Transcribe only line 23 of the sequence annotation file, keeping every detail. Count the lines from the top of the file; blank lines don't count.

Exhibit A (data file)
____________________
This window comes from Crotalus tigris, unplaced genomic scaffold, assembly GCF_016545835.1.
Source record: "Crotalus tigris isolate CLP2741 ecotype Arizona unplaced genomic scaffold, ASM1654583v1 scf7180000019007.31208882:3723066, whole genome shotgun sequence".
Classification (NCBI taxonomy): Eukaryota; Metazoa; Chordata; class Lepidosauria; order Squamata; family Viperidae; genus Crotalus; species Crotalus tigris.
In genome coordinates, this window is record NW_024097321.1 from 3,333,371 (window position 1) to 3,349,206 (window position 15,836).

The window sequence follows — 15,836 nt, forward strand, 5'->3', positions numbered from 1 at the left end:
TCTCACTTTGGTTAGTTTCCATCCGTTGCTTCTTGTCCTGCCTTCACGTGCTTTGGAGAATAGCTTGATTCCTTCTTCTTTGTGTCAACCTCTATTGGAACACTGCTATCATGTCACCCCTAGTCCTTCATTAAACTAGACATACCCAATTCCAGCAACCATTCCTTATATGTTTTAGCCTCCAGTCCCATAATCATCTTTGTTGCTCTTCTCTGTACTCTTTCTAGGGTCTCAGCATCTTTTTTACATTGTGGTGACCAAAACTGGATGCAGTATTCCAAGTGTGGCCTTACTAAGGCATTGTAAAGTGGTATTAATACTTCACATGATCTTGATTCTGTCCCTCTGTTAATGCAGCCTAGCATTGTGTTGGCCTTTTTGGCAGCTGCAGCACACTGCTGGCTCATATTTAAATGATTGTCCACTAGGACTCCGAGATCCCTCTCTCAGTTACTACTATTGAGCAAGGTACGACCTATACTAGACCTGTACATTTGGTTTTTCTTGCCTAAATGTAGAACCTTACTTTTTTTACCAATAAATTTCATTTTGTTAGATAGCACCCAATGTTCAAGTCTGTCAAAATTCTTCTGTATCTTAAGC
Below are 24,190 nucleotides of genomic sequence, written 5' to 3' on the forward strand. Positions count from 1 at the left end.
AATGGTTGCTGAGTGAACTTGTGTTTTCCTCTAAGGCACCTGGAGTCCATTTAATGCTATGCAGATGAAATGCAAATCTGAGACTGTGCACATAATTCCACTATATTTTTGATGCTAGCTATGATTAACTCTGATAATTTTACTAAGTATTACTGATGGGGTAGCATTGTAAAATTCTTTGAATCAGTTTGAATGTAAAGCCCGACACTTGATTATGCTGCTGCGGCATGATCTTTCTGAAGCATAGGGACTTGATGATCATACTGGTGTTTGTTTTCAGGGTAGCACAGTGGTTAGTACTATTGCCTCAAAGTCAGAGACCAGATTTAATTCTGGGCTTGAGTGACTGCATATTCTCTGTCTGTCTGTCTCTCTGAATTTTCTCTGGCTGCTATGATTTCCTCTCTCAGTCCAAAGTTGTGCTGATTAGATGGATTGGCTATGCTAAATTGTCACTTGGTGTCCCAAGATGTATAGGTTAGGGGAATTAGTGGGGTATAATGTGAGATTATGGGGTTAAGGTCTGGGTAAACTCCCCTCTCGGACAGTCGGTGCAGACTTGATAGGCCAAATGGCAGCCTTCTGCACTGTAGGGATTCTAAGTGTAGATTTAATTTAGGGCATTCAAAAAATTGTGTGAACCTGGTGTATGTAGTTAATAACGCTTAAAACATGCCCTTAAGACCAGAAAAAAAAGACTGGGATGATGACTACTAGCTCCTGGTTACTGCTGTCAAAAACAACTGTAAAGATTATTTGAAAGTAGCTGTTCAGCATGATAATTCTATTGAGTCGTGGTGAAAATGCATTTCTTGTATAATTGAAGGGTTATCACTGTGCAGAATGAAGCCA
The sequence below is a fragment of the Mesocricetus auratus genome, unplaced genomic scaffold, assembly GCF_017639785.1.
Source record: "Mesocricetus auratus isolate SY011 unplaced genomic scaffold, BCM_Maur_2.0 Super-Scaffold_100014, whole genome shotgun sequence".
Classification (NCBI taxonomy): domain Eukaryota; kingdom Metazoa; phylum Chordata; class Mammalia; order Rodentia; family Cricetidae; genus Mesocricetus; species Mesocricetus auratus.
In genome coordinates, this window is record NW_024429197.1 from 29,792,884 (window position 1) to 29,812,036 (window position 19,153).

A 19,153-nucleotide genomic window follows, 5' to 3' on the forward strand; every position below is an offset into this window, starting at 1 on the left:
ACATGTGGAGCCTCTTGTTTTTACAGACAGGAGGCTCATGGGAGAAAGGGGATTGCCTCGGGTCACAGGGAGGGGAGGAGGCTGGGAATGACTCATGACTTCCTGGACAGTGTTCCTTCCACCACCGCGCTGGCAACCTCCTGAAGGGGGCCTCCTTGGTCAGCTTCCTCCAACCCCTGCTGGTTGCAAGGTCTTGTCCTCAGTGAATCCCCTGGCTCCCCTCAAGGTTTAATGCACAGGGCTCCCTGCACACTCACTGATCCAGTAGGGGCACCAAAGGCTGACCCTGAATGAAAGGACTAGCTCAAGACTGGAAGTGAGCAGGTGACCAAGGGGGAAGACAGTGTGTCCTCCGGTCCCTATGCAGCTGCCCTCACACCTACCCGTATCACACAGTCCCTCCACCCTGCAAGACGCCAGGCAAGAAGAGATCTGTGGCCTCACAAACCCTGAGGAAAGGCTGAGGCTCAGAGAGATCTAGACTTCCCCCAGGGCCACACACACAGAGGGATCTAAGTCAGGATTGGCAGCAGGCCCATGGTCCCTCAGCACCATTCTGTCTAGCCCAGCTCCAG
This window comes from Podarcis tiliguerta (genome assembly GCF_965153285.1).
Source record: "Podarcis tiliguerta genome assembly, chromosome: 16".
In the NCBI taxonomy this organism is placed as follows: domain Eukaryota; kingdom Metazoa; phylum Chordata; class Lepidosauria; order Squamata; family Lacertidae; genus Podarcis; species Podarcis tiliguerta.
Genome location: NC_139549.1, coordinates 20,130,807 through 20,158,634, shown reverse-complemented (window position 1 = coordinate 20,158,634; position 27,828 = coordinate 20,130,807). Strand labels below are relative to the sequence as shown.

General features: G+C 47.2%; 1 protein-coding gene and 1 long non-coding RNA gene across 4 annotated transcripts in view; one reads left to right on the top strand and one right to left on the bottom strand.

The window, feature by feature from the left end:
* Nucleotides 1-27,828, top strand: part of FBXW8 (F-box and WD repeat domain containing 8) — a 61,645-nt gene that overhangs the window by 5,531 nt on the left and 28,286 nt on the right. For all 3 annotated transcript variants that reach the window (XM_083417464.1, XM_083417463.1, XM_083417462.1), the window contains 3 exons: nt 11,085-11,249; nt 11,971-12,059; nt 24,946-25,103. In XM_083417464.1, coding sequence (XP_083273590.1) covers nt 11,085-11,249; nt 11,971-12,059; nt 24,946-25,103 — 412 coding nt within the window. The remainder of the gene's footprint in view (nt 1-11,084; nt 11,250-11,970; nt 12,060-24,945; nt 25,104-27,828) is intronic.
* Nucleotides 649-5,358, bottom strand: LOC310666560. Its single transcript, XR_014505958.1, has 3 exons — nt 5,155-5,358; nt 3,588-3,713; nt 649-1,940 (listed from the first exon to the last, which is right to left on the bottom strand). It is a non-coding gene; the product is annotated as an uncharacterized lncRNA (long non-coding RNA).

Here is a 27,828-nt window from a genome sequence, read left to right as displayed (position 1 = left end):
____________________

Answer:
Here is a 27,828-nt window from a genome sequence, read left to right as displayed (position 1 = left end):